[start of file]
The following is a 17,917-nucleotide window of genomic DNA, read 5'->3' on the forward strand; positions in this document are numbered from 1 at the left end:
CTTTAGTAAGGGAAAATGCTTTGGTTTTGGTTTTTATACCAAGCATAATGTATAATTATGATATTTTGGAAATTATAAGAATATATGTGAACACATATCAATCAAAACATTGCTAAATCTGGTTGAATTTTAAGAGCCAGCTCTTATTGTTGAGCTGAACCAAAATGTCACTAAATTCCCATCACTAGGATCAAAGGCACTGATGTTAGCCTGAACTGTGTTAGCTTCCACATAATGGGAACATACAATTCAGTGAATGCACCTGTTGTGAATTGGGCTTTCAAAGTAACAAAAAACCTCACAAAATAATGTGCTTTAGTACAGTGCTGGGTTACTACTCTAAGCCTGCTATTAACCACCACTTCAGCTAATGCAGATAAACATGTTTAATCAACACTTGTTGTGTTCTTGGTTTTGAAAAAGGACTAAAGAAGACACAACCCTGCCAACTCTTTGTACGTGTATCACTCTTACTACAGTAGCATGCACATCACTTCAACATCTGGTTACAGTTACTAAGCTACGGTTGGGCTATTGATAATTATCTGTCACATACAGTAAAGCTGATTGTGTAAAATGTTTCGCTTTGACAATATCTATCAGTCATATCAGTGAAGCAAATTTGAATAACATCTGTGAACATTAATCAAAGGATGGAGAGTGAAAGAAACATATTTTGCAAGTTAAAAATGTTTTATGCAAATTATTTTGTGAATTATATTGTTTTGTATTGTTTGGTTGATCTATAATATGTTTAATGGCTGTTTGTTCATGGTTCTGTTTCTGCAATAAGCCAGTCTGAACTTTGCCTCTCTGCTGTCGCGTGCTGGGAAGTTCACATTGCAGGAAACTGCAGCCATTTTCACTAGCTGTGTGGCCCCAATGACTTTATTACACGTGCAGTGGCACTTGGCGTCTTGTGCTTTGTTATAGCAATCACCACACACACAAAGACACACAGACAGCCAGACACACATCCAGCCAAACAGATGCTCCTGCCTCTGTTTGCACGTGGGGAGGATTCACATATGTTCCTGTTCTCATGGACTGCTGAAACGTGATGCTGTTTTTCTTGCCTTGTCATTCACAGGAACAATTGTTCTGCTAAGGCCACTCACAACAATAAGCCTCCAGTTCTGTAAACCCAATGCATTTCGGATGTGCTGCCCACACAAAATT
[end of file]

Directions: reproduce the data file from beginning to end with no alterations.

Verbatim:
The following is a 17,917-nucleotide window of genomic DNA, read 5'->3' on the forward strand; positions in this document are numbered from 1 at the left end:
CTTTAGTAAGGGAAAATGCTTTGGTTTTGGTTTTTATACCAAGCATAATGTATAATTATGATATTTTGGAAATTATAAGAATATATGTGAACACATATCAATCAAAACATTGCTAAATCTGGTTGAATTTTAAGAGCCAGCTCTTATTGTTGAGCTGAACCAAAATGTCACTAAATTCCCATCACTAGGATCAAAGGCACTGATGTTAGCCTGAACTGTGTTAGCTTCCACATAATGGGAACATACAATTCAGTGAATGCACCTGTTGTGAATTGGGCTTTCAAAGTAACAAAAAACCTCACAAAATAATGTGCTTTAGTACAGTGCTGGGTTACTACTCTAAGCCTGCTATTAACCACCACTTCAGCTAATGCAGATAAACATGTTTAATCAACACTTGTTGTGTTCTTGGTTTTGAAAAAGGACTAAAGAAGACACAACCCTGCCAACTCTTTGTACGTGTATCACTCTTACTACAGTAGCATGCACATCACTTCAACATCTGGTTACAGTTACTAAGCTACGGTTGGGCTATTGATAATTATCTGTCACATACAGTAAAGCTGATTGTGTAAAATGTTTCGCTTTGACAATATCTATCAGTCATATCAGTGAAGCAAATTTGAATAACATCTGTGAACATTAATCAAAGGATGGAGAGTGAAAGAAACATATTTTGCAAGTTAAAAATGTTTTATGCAAATTATTTTGTGAATTATATTGTTTTGTATTGTTTGGTTGATCTATAATATGTTTAATGGCTGTTTGTTCATGGTTCTGTTTCTGCAATAAGCCAGTCTGAACTTTGCCTCTCTGCTGTCGCGTGCTGGGAAGTTCACATTGCAGGAAACTGCAGCCATTTTCACTAGCTGTGTGGCCCCAATGACTTTATTACACGTGCAGTGGCACTTGGCGTCTTGTGCTTTGTTATAGCAATCACCACACACACAAAGACACACAGACAGCCAGACACACATCCAGCCAAACAGATGCTCCTGCCTCTGTTTGCACGTGGGGAGGATTCACATATGTTCCTGTTCTCATGGACTGCTGAAACGTGATGCTGTTTTTCTTGCCTTGTCATTCACAGGAACAATTGTTCTGCTAAGGCCACTCACAACAATAAGCCTCCAGTTCTGTAAACCCAATGCATTTCGGATGTGCTGCCCACACAAAATT